Cancer cells use supervillain traits to evade detection and treatment

Suprevillain cancer cells
Like villains in a superhero comic book, some cancer cells use disguises and deceptions to evade detection and treatment.

Like villains in a superhero comic book, cancer cells in many ways are masters of disguise and deception, using their duplicity to grow unchecked and, sometimes, spread to other parts of the body. To metastasize, the cells must travel undetected past disease-fighting agents, spreading to another organ, where they can proliferate anew in a different environment. Their plasticity allows cancer cells to adapt to varying habitats and helps them evade detection and treatment.

“Optimal treatment of cancer is a major challenge because of the ability of cancer cells to mutate and develop resistance to anti-cancer pharmaceutical agents,” says Maurie Markman, MD, President of Medicine & Science at Cancer Treatment Centers of America® (CTCA). 

Supervillain monikers

Cancer cells don’t have supervillain names, but if they did, here are how some real-life cancers might be known:

The Chameleon

Characteristic: This cancer cell is able to hide by imitating traits found in other cells.

Example: Researchers at The City of Hope have found breast cancer cells that disguise themselves as neurons in the brain, escaping detection by feeding themselves on a protein called GABA. This neuro-transmitter allows them to behave like brain cells, so they can break through the blood-brain barrier and form brain tumors.

The Shapeshifter

Characteristic: This cancer cell is malleable and able to change its structure, making it more effective at migrating to other areas of the body and more adept at invading tissues in other organs.

Example: Scientists at Johns Hopkins University have found prostate cancer cells with lower-than-normal levels of a protein called “absence in melanoma 1” (AIM1), which helps give the cells their shape. “Our experiments show that loss of AIM1 proteins gives prostate cancer cells the ability to change shape, migrate, and invade,” Johns Hopkins researcher Michael Haffner, Ph.D., told Medical News Today.

The Copy Cat

Characteristic: This cancer cell is able to adopt the identity of nearby cells.

Example: Researchers at Duke University School of Medicine have found lung cancer cells that evade chemotherapy by pretending to be gastrointestinal cells not targeted by the treatment. These cells lack a gene called NKX2-1, which gives lung cells their appearance.

The Dorian Gray

Characteristic: These cancer cell has the ability to appear to stay young.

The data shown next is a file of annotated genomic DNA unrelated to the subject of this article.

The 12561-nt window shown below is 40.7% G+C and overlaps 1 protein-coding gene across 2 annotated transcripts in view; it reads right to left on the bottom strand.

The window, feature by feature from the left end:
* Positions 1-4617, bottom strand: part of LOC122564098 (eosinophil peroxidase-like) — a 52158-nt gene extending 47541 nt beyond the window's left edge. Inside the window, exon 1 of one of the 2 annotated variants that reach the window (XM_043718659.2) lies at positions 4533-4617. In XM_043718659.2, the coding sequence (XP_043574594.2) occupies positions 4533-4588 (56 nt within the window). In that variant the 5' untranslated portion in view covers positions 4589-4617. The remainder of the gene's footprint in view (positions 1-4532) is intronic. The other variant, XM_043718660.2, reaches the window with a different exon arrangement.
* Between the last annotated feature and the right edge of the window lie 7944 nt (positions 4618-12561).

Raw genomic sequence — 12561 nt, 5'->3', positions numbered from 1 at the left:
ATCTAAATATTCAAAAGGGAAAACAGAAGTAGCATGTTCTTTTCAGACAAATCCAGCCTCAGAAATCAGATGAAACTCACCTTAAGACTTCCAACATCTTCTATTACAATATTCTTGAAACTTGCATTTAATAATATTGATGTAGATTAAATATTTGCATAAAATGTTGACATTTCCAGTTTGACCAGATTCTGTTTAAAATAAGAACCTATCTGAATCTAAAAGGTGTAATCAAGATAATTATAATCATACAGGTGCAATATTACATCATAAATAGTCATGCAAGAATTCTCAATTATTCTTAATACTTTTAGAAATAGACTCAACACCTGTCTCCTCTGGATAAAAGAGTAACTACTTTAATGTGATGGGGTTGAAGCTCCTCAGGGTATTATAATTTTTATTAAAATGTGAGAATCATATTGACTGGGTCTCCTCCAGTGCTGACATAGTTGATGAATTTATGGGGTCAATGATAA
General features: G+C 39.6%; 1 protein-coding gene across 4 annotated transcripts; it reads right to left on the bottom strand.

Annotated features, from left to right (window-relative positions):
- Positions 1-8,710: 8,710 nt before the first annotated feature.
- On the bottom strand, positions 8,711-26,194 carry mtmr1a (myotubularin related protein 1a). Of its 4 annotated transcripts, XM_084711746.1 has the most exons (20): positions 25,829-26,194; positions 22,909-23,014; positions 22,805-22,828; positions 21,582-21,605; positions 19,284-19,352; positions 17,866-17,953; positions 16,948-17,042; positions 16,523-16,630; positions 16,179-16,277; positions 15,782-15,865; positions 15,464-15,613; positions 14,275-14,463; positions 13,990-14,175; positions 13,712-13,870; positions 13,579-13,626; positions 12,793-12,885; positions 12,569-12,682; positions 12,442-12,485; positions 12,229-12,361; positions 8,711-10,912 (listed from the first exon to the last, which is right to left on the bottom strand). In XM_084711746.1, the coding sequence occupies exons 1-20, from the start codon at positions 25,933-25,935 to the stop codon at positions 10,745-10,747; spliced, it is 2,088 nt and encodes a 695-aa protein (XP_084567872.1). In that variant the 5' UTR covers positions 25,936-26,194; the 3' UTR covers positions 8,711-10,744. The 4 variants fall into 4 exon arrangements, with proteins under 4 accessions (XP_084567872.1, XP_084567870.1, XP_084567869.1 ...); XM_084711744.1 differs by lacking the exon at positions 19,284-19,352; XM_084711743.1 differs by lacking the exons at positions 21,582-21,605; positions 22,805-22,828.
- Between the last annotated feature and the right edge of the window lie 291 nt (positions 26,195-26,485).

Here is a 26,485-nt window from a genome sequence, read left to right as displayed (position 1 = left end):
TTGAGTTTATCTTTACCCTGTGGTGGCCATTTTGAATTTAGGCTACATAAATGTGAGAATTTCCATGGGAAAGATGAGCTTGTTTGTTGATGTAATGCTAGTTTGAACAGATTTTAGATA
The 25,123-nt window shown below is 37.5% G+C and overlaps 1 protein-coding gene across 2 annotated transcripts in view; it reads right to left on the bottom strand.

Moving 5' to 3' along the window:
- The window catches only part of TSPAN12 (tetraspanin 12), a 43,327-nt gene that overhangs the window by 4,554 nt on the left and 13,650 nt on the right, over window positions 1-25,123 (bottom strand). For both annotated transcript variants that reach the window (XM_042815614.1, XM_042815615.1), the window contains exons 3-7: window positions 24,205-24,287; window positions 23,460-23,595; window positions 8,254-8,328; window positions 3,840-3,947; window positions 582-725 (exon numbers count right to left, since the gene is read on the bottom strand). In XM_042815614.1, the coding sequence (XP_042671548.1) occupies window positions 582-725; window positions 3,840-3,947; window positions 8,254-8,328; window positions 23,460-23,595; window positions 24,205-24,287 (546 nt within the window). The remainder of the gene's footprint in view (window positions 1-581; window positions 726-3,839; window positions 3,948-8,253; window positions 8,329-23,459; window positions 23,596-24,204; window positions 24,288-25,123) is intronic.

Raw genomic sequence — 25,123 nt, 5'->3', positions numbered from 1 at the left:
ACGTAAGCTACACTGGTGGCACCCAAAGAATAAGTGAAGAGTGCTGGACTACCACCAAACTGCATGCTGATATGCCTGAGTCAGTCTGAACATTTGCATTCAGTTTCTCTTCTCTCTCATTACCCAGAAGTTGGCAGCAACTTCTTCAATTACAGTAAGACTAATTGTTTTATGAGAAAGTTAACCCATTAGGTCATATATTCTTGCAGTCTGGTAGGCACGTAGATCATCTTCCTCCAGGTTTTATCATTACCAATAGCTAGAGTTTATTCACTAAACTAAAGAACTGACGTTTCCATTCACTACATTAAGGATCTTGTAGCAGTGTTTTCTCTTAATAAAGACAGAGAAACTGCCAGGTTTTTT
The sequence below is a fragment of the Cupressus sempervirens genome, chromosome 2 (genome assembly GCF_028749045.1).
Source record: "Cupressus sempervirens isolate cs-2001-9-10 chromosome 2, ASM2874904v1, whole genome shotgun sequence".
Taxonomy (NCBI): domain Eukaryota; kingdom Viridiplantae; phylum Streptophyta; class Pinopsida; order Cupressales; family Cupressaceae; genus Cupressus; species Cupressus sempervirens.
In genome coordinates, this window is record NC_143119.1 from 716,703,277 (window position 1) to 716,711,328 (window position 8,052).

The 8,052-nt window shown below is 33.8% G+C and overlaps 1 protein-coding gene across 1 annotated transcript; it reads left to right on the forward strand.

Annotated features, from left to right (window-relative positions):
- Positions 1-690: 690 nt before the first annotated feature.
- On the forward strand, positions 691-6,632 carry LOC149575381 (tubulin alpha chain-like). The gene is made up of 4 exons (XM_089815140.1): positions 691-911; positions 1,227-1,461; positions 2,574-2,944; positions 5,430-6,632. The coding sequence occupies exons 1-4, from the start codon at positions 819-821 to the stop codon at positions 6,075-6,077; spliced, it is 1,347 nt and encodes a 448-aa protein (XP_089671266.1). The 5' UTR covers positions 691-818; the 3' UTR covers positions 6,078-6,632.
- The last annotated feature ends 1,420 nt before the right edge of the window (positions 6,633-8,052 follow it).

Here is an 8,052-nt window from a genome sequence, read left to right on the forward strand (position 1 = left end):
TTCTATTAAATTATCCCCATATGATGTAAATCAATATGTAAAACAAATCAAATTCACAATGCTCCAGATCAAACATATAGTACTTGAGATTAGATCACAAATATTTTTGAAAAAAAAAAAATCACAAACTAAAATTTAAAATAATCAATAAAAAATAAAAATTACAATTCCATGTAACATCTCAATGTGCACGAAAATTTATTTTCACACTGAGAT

Example: Memorial Sloan Kettering Cancer Center researchers found a lung cancer cell that is able to maintain its youth by turning on and off proteins called SOX2 and SOX9. Activating the SOX2 protein helps the cancer cell travel and gain a foothold in a new organ, encouraging the cell to behave like an embryonic stem cell. However, because SOX2 is susceptible to detection by some immune cells, the cancer cell must rapidly switch to the SOX9 protein to avoid detection and metastasize.

All these cancer cell bad guys rely on similar tactics, blending into their surroundings by changing the way they look, how they are perceived or how they interact with other cells.  

Fighting back

In some cases, researchers have found a way to fight back by pulling a trick out of a cancer cell’s own playbook. A Mayo Clinic of Florida study examined tumors from breast and brain cancers because of the deadly impacts of their spread. They uncovered a protein, called Syx, that plays a major role in the migration of the cancers’ cells. By removing Syx, researchers got the cells to shapeshift, but the new shapes that emerged—resembling “fried eggs” or exaggerated starfish—scrambled the cells’ sense of direction and stopped them from spreading.

Identifying how cancer cells change their appearance and behavior is important for scientists looking to exploit their weaknesses and find new ways of fighting them. Immunotherapy drugs called checkpoint inhibitors have been designed to help to unmask cancer cells who can hide from the immune system. And targeted therapy drugs have been designed to seek out and attack a cancer cell’s weakness. “It is through a better understanding of the molecular biology of individual cancers that we will be able to more effectively target their vulnerabilities,” Dr. Markman says.

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